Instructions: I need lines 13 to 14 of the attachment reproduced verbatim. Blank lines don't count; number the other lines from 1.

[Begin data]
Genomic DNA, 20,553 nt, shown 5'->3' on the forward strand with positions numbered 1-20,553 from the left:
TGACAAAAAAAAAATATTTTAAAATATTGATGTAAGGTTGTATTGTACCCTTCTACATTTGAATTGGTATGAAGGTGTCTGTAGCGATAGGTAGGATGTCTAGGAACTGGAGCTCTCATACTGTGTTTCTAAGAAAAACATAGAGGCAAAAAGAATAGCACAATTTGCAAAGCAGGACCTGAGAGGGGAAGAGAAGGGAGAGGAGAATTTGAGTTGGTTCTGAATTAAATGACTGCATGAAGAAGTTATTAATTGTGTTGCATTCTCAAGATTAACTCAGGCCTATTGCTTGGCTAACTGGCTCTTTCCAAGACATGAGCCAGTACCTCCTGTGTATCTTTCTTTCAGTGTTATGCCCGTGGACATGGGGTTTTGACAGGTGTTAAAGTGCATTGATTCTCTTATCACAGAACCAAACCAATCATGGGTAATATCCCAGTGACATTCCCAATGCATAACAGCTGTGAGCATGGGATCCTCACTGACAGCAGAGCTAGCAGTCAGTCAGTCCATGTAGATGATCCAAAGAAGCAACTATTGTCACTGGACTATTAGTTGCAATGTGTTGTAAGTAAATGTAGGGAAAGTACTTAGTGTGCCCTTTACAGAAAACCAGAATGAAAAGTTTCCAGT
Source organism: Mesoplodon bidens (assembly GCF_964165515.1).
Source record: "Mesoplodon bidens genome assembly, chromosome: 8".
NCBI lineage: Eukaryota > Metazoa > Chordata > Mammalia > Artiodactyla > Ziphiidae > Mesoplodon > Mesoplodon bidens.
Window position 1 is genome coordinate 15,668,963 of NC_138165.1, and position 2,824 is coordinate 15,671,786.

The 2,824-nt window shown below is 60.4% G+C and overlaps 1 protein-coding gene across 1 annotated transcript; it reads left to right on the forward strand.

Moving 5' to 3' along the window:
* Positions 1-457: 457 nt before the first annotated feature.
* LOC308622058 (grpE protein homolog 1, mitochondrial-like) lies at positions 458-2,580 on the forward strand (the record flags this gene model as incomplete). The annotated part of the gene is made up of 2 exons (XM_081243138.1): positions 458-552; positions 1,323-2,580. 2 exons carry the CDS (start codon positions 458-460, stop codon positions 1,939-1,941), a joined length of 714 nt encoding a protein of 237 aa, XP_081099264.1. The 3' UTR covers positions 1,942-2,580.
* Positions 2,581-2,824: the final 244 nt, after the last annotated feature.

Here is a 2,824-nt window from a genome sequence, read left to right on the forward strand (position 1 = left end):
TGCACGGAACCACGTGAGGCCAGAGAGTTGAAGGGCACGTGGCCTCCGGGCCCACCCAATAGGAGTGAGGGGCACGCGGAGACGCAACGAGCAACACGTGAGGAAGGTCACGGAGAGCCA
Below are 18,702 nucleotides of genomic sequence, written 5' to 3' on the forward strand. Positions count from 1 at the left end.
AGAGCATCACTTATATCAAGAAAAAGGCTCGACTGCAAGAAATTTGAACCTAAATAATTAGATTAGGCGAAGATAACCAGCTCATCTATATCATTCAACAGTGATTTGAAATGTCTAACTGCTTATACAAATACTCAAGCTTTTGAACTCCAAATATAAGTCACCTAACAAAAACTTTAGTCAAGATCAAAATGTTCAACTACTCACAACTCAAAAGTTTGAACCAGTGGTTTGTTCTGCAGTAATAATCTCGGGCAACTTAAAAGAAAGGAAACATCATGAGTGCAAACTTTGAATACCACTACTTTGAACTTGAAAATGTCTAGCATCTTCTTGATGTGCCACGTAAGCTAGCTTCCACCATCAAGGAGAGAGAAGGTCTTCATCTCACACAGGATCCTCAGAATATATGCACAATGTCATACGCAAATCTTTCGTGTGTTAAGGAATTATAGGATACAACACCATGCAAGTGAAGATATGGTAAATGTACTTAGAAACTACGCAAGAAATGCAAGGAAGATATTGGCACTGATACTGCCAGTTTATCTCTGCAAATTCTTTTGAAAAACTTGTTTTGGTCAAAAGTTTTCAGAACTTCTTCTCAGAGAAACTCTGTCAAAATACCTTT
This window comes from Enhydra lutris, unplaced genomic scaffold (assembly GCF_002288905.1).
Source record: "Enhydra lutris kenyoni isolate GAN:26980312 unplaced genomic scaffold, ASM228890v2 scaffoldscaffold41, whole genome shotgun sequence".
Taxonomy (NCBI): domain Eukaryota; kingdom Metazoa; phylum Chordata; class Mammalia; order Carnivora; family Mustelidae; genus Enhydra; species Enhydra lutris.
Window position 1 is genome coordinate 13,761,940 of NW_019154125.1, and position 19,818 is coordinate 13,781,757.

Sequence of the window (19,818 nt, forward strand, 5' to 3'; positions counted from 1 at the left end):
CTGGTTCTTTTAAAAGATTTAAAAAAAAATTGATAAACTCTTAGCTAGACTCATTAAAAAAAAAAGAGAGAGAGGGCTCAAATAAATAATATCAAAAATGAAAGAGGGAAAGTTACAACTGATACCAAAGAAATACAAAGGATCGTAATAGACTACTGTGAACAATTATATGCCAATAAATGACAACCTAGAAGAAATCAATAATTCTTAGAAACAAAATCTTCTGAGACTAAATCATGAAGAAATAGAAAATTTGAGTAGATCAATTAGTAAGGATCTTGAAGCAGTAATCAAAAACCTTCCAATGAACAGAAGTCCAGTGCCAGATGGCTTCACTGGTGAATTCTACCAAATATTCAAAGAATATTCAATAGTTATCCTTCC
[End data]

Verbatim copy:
TGCACGGAACCACGTGAGGCCAGAGAGTTGAAGGGCACGTGGCCTCCGGGCCCACCCAATAGGAGTGAGGGGCACGCGGAGACGCAACGAGCAACACGTGAGGAAGGTCACGGAGAGCCA
Below are 18,702 nucleotides of genomic sequence, written 5' to 3' on the forward strand. Positions count from 1 at the left end.